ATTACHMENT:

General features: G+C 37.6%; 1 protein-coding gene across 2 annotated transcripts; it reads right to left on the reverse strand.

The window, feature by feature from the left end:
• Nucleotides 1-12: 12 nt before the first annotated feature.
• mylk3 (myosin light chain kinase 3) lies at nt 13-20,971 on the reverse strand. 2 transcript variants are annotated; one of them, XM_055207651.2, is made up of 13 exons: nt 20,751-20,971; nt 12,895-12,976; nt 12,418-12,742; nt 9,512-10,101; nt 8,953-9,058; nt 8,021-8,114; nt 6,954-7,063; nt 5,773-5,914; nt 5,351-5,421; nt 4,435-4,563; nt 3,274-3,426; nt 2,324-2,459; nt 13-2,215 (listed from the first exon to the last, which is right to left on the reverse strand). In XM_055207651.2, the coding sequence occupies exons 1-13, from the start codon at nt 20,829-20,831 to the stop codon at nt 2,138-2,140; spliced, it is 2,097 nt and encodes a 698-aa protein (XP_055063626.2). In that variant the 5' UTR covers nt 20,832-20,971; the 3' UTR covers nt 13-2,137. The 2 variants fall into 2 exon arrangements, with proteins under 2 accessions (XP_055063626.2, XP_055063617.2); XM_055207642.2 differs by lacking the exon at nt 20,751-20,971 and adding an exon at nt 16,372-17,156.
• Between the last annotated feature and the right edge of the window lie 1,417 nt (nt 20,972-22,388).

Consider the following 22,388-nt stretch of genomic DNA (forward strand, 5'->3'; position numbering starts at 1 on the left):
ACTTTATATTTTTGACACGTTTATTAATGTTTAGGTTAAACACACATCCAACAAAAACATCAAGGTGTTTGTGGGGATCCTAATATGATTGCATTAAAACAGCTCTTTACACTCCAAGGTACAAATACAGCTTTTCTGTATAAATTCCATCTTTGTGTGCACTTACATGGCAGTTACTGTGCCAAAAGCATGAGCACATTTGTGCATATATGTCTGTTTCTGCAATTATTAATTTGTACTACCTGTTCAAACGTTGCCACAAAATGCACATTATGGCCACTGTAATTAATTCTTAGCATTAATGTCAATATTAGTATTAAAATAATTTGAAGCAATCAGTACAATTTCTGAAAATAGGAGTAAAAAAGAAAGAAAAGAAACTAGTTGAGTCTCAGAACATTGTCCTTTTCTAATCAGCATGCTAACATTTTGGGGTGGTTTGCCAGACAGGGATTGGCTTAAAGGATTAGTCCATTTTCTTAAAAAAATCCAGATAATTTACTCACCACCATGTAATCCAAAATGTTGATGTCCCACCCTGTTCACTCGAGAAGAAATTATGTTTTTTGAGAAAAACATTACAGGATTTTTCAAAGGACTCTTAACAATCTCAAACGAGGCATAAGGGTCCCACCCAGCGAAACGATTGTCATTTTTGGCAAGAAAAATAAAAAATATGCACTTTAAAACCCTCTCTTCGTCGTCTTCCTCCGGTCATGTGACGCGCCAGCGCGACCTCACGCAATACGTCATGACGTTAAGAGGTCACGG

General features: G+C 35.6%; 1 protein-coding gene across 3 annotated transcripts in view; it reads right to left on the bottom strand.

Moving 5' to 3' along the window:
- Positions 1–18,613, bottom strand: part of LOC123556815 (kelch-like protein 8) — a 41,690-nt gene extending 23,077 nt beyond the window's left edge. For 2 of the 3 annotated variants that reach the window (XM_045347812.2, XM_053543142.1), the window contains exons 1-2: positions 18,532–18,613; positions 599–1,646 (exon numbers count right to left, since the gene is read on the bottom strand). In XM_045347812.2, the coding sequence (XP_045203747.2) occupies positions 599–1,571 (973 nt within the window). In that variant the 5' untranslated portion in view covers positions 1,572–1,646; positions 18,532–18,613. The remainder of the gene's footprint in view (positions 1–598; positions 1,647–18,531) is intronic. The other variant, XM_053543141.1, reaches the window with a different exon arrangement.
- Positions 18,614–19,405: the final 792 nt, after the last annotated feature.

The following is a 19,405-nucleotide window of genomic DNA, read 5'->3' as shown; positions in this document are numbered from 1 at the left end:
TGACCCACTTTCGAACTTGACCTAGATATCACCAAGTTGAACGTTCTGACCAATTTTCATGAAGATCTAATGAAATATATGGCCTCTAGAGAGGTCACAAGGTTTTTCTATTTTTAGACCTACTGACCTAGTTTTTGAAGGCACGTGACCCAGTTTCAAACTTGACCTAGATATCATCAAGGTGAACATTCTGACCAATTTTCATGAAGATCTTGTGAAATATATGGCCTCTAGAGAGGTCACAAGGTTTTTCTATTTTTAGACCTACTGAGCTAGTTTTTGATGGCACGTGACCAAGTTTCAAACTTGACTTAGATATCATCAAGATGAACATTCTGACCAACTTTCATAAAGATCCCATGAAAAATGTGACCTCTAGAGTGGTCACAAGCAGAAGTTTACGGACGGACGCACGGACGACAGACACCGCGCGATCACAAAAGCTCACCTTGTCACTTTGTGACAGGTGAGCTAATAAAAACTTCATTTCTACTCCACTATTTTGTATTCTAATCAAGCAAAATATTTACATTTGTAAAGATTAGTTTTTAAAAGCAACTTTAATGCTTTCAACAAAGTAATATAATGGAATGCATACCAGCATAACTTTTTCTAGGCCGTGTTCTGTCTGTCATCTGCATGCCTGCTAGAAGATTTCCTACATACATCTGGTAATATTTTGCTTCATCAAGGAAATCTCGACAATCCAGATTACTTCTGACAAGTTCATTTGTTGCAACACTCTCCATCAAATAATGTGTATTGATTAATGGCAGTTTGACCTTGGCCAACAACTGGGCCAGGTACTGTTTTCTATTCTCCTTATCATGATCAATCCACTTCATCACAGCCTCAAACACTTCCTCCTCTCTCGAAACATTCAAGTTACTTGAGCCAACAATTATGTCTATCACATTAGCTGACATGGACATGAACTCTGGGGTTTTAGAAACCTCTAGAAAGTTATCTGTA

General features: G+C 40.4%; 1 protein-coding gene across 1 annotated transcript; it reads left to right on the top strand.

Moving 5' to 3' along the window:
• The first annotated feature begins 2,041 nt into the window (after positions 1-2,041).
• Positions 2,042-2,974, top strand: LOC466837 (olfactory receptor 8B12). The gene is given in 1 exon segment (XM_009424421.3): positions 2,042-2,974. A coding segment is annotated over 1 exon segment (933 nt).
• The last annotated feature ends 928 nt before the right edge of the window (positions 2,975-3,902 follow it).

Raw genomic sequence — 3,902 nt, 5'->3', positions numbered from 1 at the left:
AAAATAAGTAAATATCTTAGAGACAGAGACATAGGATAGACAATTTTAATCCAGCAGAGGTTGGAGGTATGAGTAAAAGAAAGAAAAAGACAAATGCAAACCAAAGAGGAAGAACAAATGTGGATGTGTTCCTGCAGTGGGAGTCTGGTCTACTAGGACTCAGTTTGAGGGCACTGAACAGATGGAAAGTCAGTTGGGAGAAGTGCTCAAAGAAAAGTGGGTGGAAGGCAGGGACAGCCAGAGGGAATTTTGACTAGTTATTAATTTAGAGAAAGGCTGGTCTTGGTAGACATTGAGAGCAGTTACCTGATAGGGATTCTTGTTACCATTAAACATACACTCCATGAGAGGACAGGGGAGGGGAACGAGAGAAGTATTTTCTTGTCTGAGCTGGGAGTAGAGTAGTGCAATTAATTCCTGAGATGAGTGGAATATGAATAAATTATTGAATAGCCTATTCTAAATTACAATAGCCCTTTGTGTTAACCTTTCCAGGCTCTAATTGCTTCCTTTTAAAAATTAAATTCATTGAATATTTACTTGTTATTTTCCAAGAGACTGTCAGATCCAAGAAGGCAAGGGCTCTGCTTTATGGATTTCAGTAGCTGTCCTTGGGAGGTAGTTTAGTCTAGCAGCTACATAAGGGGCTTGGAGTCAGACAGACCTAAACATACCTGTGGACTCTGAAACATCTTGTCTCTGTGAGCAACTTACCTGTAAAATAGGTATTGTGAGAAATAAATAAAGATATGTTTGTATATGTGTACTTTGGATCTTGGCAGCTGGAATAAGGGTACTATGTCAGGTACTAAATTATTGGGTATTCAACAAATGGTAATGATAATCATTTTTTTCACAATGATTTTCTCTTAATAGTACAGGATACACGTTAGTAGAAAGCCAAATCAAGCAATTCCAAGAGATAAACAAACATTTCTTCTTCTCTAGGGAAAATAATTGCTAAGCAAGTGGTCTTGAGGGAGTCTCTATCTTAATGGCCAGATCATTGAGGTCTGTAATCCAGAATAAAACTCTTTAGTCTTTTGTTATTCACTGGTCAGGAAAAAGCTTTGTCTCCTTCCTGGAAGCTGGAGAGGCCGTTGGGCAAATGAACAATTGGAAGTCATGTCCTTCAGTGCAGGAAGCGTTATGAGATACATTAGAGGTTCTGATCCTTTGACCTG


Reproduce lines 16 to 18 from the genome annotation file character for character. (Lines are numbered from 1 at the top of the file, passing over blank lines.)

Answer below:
• The first annotated feature begins 2,041 nt into the window (after positions 1-2,041).
• Positions 2,042-2,974, top strand: LOC466837 (olfactory receptor 8B12). The gene is given in 1 exon segment (XM_009424421.3): positions 2,042-2,974. A coding segment is annotated over 1 exon segment (933 nt).
• The last annotated feature ends 928 nt before the right edge of the window (positions 2,975-3,902 follow it).